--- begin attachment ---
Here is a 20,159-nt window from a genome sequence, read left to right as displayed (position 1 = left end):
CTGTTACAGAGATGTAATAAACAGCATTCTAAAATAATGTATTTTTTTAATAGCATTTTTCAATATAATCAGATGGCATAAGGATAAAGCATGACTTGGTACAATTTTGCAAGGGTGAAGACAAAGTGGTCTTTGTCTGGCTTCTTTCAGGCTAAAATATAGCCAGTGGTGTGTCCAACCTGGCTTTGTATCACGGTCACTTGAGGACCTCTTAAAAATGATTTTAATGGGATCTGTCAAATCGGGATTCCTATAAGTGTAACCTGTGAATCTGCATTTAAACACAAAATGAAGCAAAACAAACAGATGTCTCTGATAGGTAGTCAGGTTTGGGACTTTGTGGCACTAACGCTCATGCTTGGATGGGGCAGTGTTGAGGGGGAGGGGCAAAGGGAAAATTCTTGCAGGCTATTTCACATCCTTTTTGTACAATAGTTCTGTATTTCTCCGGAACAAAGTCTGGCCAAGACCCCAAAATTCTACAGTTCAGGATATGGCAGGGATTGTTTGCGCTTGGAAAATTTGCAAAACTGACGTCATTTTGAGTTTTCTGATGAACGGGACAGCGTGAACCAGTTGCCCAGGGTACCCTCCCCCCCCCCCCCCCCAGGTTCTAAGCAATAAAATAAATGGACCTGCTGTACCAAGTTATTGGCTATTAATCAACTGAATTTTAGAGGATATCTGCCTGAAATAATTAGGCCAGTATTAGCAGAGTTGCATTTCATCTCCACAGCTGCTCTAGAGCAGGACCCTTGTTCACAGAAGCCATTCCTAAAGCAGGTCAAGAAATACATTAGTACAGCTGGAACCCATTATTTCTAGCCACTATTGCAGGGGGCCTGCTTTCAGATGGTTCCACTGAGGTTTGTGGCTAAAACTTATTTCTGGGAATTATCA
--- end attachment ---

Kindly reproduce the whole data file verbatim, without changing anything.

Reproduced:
Here is a 20,159-nt window from a genome sequence, read left to right as displayed (position 1 = left end):
CTGTTACAGAGATGTAATAAACAGCATTCTAAAATAATGTATTTTTTTAATAGCATTTTTCAATATAATCAGATGGCATAAGGATAAAGCATGACTTGGTACAATTTTGCAAGGGTGAAGACAAAGTGGTCTTTGTCTGGCTTCTTTCAGGCTAAAATATAGCCAGTGGTGTGTCCAACCTGGCTTTGTATCACGGTCACTTGAGGACCTCTTAAAAATGATTTTAATGGGATCTGTCAAATCGGGATTCCTATAAGTGTAACCTGTGAATCTGCATTTAAACACAAAATGAAGCAAAACAAACAGATGTCTCTGATAGGTAGTCAGGTTTGGGACTTTGTGGCACTAACGCTCATGCTTGGATGGGGCAGTGTTGAGGGGGAGGGGCAAAGGGAAAATTCTTGCAGGCTATTTCACATCCTTTTTGTACAATAGTTCTGTATTTCTCCGGAACAAAGTCTGGCCAAGACCCCAAAATTCTACAGTTCAGGATATGGCAGGGATTGTTTGCGCTTGGAAAATTTGCAAAACTGACGTCATTTTGAGTTTTCTGATGAACGGGACAGCGTGAACCAGTTGCCCAGGGTACCCTCCCCCCCCCCCCCCCCAGGTTCTAAGCAATAAAATAAATGGACCTGCTGTACCAAGTTATTGGCTATTAATCAACTGAATTTTAGAGGATATCTGCCTGAAATAATTAGGCCAGTATTAGCAGAGTTGCATTTCATCTCCACAGCTGCTCTAGAGCAGGACCCTTGTTCACAGAAGCCATTCCTAAAGCAGGTCAAGAAATACATTAGTACAGCTGGAACCCATTATTTCTAGCCACTATTGCAGGGGGCCTGCTTTCAGATGGTTCCACTGAGGTTTGTGGCTAAAACTTATTTCTGGGAATTATCA